The space-age alternative energy source may be on the verge of a breakthrough.


Credit: Ken Filar

Anyone looking for a bright side in the climate crisis may want to
learn about a potentially revolutionary research project that could
help redefine energy as we know it.

Researchers are gathering at a meeting of the American Physical
Society Division of Plasma Physics
in Portland, Oregon, this
week to deliver a kind of state-of-the-science report on fusion
energy, the space-age technology that promises essentially infinite
and carbon-free electrical power.

Scientists from MIT and the privately funded energy company
Commonwealth Fusion Systems (CFS) are presenting critical updates
on their SPARC project, an effort to manufacture the world’s
first fusion power generator. If successful, the accomplishment
could, like the Wright brothers’ first flights at Kitty Hawk,
change everything.

Fusion energy is a form of power generation in which energy is
produced through controlled nuclear fusion reactions, which is
essentially the same process that powers the sun and other stars.
Fusion occurs when the nuclei of small atoms bind together (or
fuse) into a single, larger atom, releasing colossal amounts of
energy in the process.

For terrestrial utility purposes, that energy can then be harnessed
to provide the heat required for various kinds of electricity
generation. A fusion energy plant could potentially operate
entirely carbon-free and issue very little waste material, while at
the same time offering ridiculously powerful energy yields.
Theoretically, it would be the ultimate alternative energy source,
deriving power from the same process that lights up the cosmos.


RELATED: How Close Are We to Fusion Energy?

But generating fusion energy on Earth presents some daunting
challenges. The process requires superheating a dense plasma of
subatomic particles inside a fusion device called a tokamak at
extremely high temperatures — like, inside-of-a-star kind of
temperatures, millions of degrees Fahrenheit, which is too intense
for solid materials to contain.

Small fusion reactions, isolated from ordinary matter within
magnetic fields,
have been
produced in labs. But so far, the conditions for net
energy gain haven’t been achieved.


Credit: MIT/PSFC

The trick, scientists hope, is to strengthen those magnetic fields.
In the initial three-year phase of their collaboration, SPARC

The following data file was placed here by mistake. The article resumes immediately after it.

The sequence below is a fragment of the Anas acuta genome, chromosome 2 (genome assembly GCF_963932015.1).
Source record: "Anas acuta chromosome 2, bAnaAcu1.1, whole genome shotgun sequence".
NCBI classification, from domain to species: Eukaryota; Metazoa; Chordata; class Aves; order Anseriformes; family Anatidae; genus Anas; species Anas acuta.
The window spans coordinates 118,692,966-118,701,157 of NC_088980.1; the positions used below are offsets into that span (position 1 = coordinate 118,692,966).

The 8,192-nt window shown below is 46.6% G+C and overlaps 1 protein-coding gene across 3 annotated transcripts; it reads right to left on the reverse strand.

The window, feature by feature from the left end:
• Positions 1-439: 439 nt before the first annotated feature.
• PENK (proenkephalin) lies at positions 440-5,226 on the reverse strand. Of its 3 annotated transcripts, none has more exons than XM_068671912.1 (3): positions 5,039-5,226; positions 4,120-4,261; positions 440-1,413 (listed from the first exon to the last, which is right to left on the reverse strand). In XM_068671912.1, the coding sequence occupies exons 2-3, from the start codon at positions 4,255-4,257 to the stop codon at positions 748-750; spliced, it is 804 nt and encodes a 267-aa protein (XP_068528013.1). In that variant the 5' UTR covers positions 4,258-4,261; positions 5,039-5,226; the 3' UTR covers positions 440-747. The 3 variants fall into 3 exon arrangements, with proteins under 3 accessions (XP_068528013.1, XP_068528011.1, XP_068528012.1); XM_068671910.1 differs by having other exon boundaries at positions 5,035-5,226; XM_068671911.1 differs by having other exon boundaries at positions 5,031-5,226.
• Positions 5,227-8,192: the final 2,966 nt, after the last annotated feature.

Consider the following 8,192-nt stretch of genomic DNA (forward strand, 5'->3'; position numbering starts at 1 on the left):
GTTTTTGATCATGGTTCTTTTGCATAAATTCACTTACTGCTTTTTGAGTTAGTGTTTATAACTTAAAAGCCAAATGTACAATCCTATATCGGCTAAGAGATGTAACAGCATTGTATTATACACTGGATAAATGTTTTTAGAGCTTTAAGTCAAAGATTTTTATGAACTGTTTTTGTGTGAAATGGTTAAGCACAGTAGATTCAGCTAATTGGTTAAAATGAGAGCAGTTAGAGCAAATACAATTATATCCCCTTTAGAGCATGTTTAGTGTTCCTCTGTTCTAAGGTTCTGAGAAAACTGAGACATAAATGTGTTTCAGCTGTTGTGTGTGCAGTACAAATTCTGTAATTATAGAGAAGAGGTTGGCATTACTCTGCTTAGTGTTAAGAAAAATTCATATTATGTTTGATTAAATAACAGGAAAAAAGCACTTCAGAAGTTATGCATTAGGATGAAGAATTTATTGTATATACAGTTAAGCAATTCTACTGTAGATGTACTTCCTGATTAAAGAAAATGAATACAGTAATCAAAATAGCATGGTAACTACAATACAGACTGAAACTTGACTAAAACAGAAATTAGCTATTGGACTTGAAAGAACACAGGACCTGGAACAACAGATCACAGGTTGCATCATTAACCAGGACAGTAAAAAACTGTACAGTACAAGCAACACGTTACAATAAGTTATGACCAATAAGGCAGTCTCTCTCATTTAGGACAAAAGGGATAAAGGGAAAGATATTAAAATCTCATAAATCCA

researchers are trying to build the world’s most powerful
superconducting magnet, which in turn could make possible the
world’s first viable fusion generator by increasing its
effectiveness while reducing its volume and cost.

“By putting the magnet development up front, we think that this
gives you a really solid answer in three years,”
said
Dennis Whyte, director of MIT’s Plasma Science and
Fusion Center, in March, “and gives you a great amount of
confidence moving forward that you’re giving yourself the best
possible chance of answering the key question, which is: Can you
make net energy from a magnetically confined plasma?”

The building of magnets at the necessary scale will require a new
class of high-temperature superconductors — and the big news is
that the SPARC has figured this out. Superconductors are materials
that conduct electricity with absolutely no electrical resistance,
so no energy is lost. The catch is that in order for them to do so,
superconductors need to be very cold, maintaining a temperature
below a critical threshold.

The SPARC team says that it has found a way to manufacture
breakthrough high-temperature superconductors in the form of
“tapes” or “ribbons” that will enable fusion at scale. But
they have yet to be incorporated into appropriately sized magnets
and aren’t suited to existing fusion machines.


RELATED: ‘Star in a Jar’ Fusion Reactor Works and Promises
Infinite Energy

After creating a superconducting magnet with unprecedented
performance, the next step will be to design and construct the
long-anticipated SPARC
fusion reactor, which will aim to produce more energy than it
consumes. The MIT and CFS researchers expect that SPARC will be
running by 2025, with a modest output of between 50MW and 100MW,
which is roughly enough to power a small city.

But SPARC is just an experiment. The idea is that its demonstration
will lead to the building of a net-electricity producing fusion
pilot plant and, in turn, a new class of commercial fusion power
plants.

Other experimental reactors of this type are already in development
around the world, but with climate change troubles approaching
fast, the SPARC crew is working to dramatically speed up
development on their iteration of the technology.

According to MIT’s online project page,
a successful run of the SPARC reactor “will demonstrate that
fusion energy can be developed in time to provide carbon-free power
to combat climate change.”

The billion-dollar question, of course, is when. MIT scientists
believe that a viable fusion pilot plant could be built and plugged
into the grid in about 15
years
.

Source: FS – All – Science – News 2
The space-age alternative energy source may be on the verge of a breakthrough.